“I don’t think you can say the tax issue is going away for Republicans,” said Mike Stratton, a Democratic consultant based in suburban Denver. “But people, particularly in the middle, are starting to believe there is a legitimate purpose to government, and that it needs to be funded to appropriate levels to deliver things for the public good.”

Republicans familiar with Colorado are not surprised the Democratic Party has made some gains — and that it has the opportunity to make more.

Coloradans tend to select candidates based on personality, likeability and whether he or she is someone “like me,” rather than on policy. And before the recent GOP dominance materialized, Republicans had won just three elections combined out of the previous 14 held for U.S. Senate and governor.

“We have had parity for a long time,” said one Republican operative who is a veteran of Colorado races, adding it is a misconception to think of the state as solidly Republican.

That analysis is reflected in the current division of House and Senate seats. Senate representation is split between Salazar and Sen. Wayne Allard (R), while the state’s seven House seats feature four Republicans and three Democrats — with three districts seen as competitive heading into 2006.

By comparison, just two of California’s 53 House seats have the potential to be competitive next year.

Colorado’s biggest battle is likely to occur in the 7th district as the incumbent, Beauprez, is vacating his seat to run for governor.

Beauprez won re-election last year with 55 percent of the vote after an extremely narrow victory in 2002, but the district’s demographics and leading Democratic candidate, former state Sen. Ed Perlmutter, have Democrats believing they can steal this seat from the Republicans.

Democrats also are targeting Rep. Marilyn Musgrave (R), who won re-election to her 4th district seat with 51 percent of the vote in 2004. She is facing two potential primary challengers, but Republicans feel confident that this seat will remain in GOP hands even if Musgrave were to lose in the primary.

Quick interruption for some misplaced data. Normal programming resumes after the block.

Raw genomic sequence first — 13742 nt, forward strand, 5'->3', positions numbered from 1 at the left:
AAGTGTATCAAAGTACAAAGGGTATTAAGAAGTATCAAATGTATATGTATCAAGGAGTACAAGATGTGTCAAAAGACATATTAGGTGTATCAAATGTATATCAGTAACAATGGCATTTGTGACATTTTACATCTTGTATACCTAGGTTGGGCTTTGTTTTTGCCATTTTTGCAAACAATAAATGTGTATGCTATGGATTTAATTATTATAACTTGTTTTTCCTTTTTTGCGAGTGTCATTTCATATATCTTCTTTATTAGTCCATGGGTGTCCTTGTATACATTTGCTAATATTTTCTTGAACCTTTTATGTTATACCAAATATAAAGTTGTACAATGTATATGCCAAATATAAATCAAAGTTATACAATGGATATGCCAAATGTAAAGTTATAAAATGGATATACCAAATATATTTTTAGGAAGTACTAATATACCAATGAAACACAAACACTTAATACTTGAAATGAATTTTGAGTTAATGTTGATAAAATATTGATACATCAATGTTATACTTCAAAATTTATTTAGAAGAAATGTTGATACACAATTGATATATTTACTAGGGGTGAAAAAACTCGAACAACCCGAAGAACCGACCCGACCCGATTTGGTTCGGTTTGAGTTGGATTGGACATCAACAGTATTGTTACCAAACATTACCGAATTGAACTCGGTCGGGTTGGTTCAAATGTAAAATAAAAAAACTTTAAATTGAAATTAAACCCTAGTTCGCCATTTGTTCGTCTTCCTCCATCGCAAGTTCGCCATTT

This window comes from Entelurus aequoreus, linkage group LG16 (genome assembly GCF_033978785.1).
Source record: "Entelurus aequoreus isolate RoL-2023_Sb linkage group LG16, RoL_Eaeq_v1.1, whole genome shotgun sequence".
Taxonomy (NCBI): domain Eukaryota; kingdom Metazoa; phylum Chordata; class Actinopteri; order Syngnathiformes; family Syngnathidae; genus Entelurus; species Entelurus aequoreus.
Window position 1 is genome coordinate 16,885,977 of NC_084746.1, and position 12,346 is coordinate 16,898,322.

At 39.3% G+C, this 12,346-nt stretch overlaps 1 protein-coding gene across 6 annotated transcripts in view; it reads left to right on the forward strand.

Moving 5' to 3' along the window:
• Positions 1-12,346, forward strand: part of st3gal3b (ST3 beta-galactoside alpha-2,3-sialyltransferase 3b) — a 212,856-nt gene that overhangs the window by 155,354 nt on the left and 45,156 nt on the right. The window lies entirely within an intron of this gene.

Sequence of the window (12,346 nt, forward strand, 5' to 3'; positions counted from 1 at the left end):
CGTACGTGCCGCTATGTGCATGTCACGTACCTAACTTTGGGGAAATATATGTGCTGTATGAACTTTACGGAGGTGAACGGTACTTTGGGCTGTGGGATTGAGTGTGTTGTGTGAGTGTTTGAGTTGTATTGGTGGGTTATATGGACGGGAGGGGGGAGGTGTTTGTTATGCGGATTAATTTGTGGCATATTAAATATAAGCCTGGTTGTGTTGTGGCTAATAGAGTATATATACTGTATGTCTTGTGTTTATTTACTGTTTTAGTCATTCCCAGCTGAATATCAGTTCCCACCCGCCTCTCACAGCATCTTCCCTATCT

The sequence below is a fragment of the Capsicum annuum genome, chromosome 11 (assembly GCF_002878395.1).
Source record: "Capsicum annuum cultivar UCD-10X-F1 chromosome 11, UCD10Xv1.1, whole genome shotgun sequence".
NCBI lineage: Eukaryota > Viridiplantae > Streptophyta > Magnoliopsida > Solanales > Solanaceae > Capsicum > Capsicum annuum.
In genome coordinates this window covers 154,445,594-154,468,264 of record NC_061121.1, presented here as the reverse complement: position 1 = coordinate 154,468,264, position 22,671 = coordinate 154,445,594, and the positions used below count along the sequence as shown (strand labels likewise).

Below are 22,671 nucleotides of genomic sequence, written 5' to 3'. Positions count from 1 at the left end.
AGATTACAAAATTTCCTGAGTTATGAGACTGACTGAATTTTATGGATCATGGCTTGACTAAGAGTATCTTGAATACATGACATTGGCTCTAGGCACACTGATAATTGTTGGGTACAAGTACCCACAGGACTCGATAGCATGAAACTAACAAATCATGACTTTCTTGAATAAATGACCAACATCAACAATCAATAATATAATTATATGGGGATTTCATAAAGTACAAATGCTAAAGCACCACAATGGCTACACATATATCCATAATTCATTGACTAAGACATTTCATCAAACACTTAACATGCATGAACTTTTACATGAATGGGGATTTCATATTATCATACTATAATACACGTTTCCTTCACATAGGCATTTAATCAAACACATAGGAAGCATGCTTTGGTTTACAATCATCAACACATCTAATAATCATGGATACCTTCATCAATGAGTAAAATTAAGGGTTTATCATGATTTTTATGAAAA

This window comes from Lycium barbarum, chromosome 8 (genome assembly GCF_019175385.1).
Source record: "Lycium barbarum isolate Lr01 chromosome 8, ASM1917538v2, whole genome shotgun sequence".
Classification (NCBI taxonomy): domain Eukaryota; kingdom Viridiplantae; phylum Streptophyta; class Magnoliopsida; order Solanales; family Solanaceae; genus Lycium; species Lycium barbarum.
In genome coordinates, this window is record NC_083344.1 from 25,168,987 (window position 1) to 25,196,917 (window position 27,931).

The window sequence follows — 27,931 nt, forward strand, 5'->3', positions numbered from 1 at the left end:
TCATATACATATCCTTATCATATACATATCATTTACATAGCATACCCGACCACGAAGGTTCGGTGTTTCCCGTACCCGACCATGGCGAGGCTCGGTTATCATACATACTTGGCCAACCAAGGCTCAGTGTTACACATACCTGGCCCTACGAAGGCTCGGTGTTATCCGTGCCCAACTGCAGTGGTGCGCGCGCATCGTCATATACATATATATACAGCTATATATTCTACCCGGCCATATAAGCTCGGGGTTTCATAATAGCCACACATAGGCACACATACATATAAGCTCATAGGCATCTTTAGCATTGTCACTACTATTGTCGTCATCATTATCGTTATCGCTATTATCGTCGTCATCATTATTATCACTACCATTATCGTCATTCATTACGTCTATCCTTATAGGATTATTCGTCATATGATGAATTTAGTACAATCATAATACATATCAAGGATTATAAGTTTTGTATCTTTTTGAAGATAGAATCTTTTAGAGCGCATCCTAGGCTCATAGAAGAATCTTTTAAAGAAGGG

National democrats are excited about state Rep. Angie Paccione’s (D) pending announcement that she will run for this seat as she is their candidate of choice to challenge Musgrave.

Republicans, meanwhile, are targeting Rep. John Salazar (D) — Sen. Salazar’s older brother — who won his first election to Colorado’s 3rd district in 2004 with 51 percent of the vote.

“He’s on our radar screen as being one of their top vulnerable incumbents,” National Republican Congressional Committee spokesman Carl Forti said.

Observers of Colorado politics say the Nov. 1 contest for passage of C and D is likely to be close — Ciruli, for one, expects them to pass by a razor-thin margin — but say the next round of polling, due out later this month, will be a good indicator of the referenda’s chances.

One consequence of the campaign thus far has been that Democrats have found themselves on the same side as the Republican-friendly business community, various chambers of commerce, and key newspapers.

If these bonds carry over into 2006 and beyond, it could benefit Democrats when it comes to fundraising and more favorable press coverage, though Republicans don’t expect any significant fallout from the unusual political dynamic created by this campaign.

“The Democrats could exploit this,” Ciruli said.